This piece originally appeared in Entropy Magazine.

Author’s note: The date and definition of each word is only the Oxford English Dictionary’s first known recording of the word’s use (in English). The purpose of this is to showcase how and when different definitions for words developed. I found it surprising that in some cases common modern definitions were not used for hundreds of years after the word’s first use.

In each listed word, I have purposefully left out usages and definitions that I found repetitive or irrelevant. As such, this should not be considered an exhaustive or comprehensive list of word use, past meanings, or etymologies. All definitions, dates, and records of publication are directly taken from the OED.

OCEAN, noun

Etymology: French, occean

c1300: The Early South-English Legendary or Lives of Saints : The vast continuous body of salt water covering the greater part of the earth’s surface and surrounding its land masses; the sea, esp. the open sea

1590: Spenser, Faerie Queene: An immense or boundless expanse of something. Also (hyperbolically): a very great or indefinite quantity; (freq. in pl.) lots of.

BIKINI, noun

1947: Daily Telegraph: A large explosion.

1947:  Le Monde Illustré: A scanty two-piece beach garment worn by women.

SUMMER, noun

Etymology: Old English Sumor; Old French Somier

c. 825: The Vespasian Psalter: The second and warmest season of the year, coming between spring and autumn; reckoned astronomically from the summer solstice (21 June) to the autumnal equinox (22 or 23 September); in popular use comprising in the northern hemisphere the period from mid-May to mid-August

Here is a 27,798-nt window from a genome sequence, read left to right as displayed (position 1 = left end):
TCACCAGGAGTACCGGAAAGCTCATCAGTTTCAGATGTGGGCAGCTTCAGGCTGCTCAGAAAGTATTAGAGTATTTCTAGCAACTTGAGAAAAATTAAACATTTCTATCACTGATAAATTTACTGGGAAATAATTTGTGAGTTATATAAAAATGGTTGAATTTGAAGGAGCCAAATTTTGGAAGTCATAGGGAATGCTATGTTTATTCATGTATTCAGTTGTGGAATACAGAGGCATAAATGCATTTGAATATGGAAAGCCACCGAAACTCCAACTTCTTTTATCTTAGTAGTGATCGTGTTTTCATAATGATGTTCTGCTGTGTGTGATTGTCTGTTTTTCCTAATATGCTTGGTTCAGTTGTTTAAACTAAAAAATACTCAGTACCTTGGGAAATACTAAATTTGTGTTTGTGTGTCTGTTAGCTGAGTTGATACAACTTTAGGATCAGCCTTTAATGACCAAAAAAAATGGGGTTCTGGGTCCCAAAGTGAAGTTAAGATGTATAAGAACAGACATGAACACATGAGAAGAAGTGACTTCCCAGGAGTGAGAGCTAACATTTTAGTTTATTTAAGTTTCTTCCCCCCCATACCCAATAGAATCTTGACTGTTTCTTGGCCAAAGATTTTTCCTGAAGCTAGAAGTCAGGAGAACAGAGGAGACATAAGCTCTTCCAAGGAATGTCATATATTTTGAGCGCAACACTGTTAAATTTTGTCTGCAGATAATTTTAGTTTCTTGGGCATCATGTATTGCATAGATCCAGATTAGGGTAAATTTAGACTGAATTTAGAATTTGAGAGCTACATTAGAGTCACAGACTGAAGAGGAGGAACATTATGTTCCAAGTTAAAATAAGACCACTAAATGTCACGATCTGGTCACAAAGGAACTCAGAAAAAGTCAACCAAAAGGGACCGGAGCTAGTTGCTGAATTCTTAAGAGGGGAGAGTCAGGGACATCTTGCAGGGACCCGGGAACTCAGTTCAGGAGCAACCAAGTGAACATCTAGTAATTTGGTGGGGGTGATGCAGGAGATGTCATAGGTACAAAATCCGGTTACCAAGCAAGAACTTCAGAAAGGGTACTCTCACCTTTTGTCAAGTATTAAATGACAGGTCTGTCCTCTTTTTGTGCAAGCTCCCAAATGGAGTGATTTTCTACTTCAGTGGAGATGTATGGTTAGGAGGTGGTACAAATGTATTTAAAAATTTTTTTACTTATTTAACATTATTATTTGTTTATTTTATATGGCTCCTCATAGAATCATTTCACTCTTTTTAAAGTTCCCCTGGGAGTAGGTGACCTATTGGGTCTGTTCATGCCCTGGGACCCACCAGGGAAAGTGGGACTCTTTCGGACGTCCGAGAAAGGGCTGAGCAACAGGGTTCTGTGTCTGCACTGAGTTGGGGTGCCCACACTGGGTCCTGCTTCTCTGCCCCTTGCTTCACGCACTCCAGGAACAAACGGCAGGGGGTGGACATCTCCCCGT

1359: R. Chapman’s Sacrist Rolls Ely: A horizontal bearing beam in a building; spec. the main beam supporting the girders or joists of a floor

1592:  T. Nash, Strange Newes: With reference to prosperous, pleasant, or genial conditions; said esp. of friendship that lasts only in times of prosperity

1886: Leslie’s Monthly: Designating tourists or those who visit a place for a summer holiday.

TAN, noun and adjective

Etymology: French tan

1604: Dictionary of French and English Tongues: The crushed bark of the oak or of other trees, an infusion of which is used in converting hides into leather.

1739: The Gardeners Dictionary: Spent bark from the tan-pits, used by gardeners, and for riding-courses, etc.

1749: Memoirs of a Woman of Pleasure: The bronzed tint imparted to the skin by exposure to the sun or the weather.

1806: An Epitome of Chemistry: The astringent principle contained in oak-bark.

1888: The Daily News: The brown color of tan; tawny.

SUN, noun

Etymology: Old English sunne

c.888: King Alfred’s translation of Boethius’ De Consol. Philosophy: The brightest (as seen from the earth) of the heavenly bodies, the luminary or orb of day; the central body of the solar system, around which the earth and other planets revolve, being kept in their orbits by its attraction and supplied with light and heat by its radiation.

c950: The Lindisfarne Gospels: As a type of brightness or clearness.

c. 1275: Layamon: Brut: As an object of worship in various religions, and thus (and hence generally) personified as a male being, sometimes identified with various gods, esp.

1400: The Destruction of Troy: With reference to the heat produced by the sun.

1579: Spenser’s The Shepheardes Calender: Applied to things or conditions; esp. in expressions referring to prosperity or gladness.

Featured image courtesy of the Library of Congress.

About The Author

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Meriwether Clarke is a poet and teacher living in Los Angeles, California. She holds degrees in Poetry from Northwestern University and UC Irvine’s Programs in Writing where she served as the Poetry Editor for Faultline Journal of Arts and Letters. Her poems have recently been seen in Prelude, The Journal, Salt Hill, and Dialogist, among others.